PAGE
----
China's Communist Party leadership is taking new steps to assert its control over state broadcasters and a regulator for all types of media from movies to TV programs and books. The moves will put the party more squarely in charge as it seeks to improve it’s messaging at home and boost China's image abroad. But analysts argue that such a top-down unified approach may fall short of its intended goal.
During top-level political meetings in Beijing earlier this month, China’s president was granted a mandate to stay in office as long as he wishes and the party also approved the creation of what is being called the “Voice of China,” a proposed merger of three top broadcasters — China Central Television, China Radio International and China National Radio — into one entity.
It also dissolved the State Administration of Press, Publication, Radio, Film and Television or (SAPPRFT) — a body that oversees everything from foreign films coming into China to TV programs and books.
Both are now more firmly under the thumb of the communist party’s propaganda department.
Seeking more unified message
The shift to give the party more control is a subtle but significant one for a country where all types of media are already tightly controlled. It also reflects the huge ambitions of China’s powerful leader Xi Jinping and his desire to present a consistent message.
China’s Xi is determined to advance his so-called “Chinese Dream” of restoring China to its past greatness, raise the country’s prominence on the world stage and expand Beijing’s influence through ventures such as the trillion-dollar infrastructure and trade project, the “Belt and Road.”
According to estimates, China’s party-state apparatus spends billions of dollars each year on media and propaganda overseas. Yet the world’s second largest economy, a country enjoying growing prominence on the world stage, is still struggling to gain a strong favorable view in countries such as Japan, Vietnam, South Korea, Germany and the United States.
David Lampton, director of China Studies at the Johns Hopkins Paul H. Nitze School of Advanced International Studies, said the move is in part about branding.
“I think party control for domestic purposes principally, but also getting a handle on China’s message in the world and getting leverage over media conglomerates that they want to do business with around the world are certainly objectives as well,” Lampton said.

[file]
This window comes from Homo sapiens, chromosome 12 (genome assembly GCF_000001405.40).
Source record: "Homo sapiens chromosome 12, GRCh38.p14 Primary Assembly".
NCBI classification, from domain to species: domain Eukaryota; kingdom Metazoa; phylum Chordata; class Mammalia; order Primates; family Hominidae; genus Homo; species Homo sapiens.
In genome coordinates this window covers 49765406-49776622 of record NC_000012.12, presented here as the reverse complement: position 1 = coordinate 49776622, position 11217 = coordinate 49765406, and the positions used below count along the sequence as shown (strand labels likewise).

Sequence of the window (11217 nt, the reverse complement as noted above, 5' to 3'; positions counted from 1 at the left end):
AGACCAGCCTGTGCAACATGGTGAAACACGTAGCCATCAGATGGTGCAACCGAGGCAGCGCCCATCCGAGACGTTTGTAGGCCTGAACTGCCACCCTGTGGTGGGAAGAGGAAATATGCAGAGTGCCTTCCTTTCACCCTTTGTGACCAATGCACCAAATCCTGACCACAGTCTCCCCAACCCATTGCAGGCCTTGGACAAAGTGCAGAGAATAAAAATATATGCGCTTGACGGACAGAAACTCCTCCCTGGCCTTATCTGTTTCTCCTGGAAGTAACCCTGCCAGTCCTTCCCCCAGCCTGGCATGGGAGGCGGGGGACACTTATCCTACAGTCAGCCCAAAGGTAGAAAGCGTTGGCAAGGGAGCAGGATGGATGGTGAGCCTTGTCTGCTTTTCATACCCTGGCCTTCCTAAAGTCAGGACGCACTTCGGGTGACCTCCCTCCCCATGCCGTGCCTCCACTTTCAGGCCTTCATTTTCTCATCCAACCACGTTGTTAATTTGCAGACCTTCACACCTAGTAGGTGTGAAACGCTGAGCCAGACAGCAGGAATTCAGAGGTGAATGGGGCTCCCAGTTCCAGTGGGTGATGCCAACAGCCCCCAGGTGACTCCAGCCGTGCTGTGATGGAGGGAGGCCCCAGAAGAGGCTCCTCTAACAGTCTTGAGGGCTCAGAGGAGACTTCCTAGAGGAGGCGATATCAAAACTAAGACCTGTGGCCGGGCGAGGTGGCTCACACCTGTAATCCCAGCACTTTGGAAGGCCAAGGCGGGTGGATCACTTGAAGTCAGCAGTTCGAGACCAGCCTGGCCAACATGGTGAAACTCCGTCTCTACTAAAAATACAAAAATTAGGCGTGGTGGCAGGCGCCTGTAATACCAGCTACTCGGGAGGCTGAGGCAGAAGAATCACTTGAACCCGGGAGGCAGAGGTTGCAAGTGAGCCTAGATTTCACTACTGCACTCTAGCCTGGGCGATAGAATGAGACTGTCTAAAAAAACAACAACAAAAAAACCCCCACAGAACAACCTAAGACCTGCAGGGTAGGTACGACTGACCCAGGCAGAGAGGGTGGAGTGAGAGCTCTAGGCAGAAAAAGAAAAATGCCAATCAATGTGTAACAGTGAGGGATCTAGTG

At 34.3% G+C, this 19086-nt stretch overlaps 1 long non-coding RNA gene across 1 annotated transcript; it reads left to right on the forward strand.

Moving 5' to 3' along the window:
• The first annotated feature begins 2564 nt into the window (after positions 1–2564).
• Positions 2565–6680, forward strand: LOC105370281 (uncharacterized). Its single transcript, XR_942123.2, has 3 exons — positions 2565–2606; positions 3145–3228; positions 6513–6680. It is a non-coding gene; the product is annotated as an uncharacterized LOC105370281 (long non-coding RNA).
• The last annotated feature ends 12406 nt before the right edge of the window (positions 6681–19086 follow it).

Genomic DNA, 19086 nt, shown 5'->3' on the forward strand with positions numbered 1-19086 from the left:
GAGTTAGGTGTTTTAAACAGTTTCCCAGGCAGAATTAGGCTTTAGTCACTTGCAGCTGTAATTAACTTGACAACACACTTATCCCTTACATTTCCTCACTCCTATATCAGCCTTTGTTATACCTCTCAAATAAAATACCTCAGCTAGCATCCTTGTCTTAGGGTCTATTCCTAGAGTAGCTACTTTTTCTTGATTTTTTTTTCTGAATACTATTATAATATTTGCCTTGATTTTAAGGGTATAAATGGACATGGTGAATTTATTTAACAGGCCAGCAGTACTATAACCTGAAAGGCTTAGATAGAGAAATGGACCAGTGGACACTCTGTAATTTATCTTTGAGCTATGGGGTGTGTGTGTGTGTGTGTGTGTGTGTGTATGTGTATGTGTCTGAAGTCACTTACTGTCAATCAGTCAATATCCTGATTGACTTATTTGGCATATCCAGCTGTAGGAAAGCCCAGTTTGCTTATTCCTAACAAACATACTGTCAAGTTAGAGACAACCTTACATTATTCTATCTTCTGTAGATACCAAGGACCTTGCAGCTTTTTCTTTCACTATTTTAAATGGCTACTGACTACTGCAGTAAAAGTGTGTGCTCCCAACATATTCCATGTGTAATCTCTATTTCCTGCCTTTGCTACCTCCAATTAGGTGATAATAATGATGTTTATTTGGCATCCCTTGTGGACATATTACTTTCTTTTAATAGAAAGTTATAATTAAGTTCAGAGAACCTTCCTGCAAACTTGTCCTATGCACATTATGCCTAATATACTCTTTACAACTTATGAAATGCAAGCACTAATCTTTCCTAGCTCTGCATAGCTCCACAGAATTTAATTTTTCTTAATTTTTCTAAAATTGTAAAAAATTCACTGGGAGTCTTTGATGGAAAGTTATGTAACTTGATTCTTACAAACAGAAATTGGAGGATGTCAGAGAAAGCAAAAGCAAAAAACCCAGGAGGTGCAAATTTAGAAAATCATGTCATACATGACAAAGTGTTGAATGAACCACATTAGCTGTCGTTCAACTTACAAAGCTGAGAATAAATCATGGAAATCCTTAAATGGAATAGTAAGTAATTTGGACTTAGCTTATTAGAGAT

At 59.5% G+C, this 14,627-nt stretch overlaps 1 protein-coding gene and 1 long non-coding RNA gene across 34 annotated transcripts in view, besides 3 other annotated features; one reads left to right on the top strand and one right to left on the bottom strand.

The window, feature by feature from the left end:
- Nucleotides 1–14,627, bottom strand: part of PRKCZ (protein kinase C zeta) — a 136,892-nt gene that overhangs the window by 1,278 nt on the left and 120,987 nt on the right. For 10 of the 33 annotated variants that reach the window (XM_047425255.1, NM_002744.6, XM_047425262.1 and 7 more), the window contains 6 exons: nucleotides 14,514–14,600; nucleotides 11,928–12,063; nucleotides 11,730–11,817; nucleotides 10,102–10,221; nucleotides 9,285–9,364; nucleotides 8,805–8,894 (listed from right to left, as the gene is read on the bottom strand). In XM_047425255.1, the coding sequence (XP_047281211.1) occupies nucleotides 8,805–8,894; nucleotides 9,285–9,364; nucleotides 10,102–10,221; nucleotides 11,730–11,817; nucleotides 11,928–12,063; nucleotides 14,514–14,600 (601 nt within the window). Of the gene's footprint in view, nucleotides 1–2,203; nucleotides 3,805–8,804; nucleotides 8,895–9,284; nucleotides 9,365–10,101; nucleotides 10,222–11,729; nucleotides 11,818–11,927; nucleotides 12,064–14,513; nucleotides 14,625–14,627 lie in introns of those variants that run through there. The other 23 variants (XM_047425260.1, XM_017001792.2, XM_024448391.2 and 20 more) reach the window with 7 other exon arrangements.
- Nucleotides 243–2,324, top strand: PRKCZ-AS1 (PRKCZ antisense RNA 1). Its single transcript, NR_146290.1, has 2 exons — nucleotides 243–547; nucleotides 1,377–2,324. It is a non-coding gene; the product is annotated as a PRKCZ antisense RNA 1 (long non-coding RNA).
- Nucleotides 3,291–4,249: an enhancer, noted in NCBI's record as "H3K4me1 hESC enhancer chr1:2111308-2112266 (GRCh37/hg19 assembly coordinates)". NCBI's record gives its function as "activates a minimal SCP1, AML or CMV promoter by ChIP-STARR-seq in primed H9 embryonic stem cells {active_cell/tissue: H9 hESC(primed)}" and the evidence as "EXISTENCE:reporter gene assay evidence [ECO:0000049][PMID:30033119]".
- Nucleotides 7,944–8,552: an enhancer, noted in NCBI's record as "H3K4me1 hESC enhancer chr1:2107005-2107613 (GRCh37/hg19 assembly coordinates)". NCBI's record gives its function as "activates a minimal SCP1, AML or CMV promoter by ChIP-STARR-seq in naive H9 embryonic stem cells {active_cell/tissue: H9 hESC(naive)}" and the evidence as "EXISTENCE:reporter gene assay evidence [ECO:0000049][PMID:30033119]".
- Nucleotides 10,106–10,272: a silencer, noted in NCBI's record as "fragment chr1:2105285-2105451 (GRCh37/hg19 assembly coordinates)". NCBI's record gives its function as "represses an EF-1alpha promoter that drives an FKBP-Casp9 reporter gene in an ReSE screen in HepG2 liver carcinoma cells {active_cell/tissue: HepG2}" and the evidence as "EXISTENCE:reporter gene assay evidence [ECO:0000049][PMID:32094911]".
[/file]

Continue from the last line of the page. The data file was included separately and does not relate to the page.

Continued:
How much employees of the three broadcasters or the general public will welcome the move is unclear. Lampton said he expects Chinese intellectuals and the country’s middle class will chafe under the increasing control.
China has the world’s largest middle class population and more and more Chinese are traveling across the globe, outside the country’s great firewall of censorship. Awareness and concern about a wider range of issues is growing. So much so that Xi Jinping has mentioned the issue twice at recent key political meetings as well as the need for the party to quickly adapt.
However, adapting by tightening controls over information and the party’s grip on the narrative is not what some analysts believe is the best solution.
Nicholas Cull, Professor of Public Diplomacy at the University of Southern California’s Annenberg School, argues the strength of China is not its unity, but diversity.
An effort to create a single “Voice of China” is a misrepresentation of the complex reality that exists on the ground, he said. Cull adds that it is also a reflection of the Chinese government’s view that diversity is some kind of a threat and their wish for China to be perceived internationally as just one thing, with one person in charge.
“It’s an ironic thing that, really, the fantasy of the Chinese government and the fantasy of the Chinaphobe in the West are exactly the same thing, that China is one single, super-strong thing, and, the reality is so different from that,” he said.
Competing on world scene
Lampton adds that efforts to dilute China’s dynamic range of voices at home is unlikely to increase Beijing’s soft power abroad.
“Competition and rights to say what you think and have diverse opinions, I think that’s the core of what you would call ideological soft power abroad,” Lampton said. “So, China’s attempt to homogenize its message and get one single brand message out there, I think probably weakens China’s soft power, it doesn’t increase it.”
Still, the sheer size of China’s expansive media operations overseas and growing coverage of local news globally will be an advantage and challenge that its competitors will have to face.
Cull said that what worries him is that sometimes for budget reasons, “Western broadcasters are walking away from the really important stories in the world and from connecting to the ordinary people on the ground and the stories they care about.”
With a combined number of nearly 300 bureaus around the world, China’s state-backed media operations are reporting in dozens of languages. Cull said that he does not write off Voice of China as an international media player and adds that in some places it will be very competitive.
“The Chinese are putting more and more journalists into the world and just by the volume of their coverage are getting a say in world affairs,” Cull said. “And at some point that’s going to pay off in terms of audience, just because, basically people want to see themselves and hear about themselves in media coverage, not about things to which they have no direct connection.”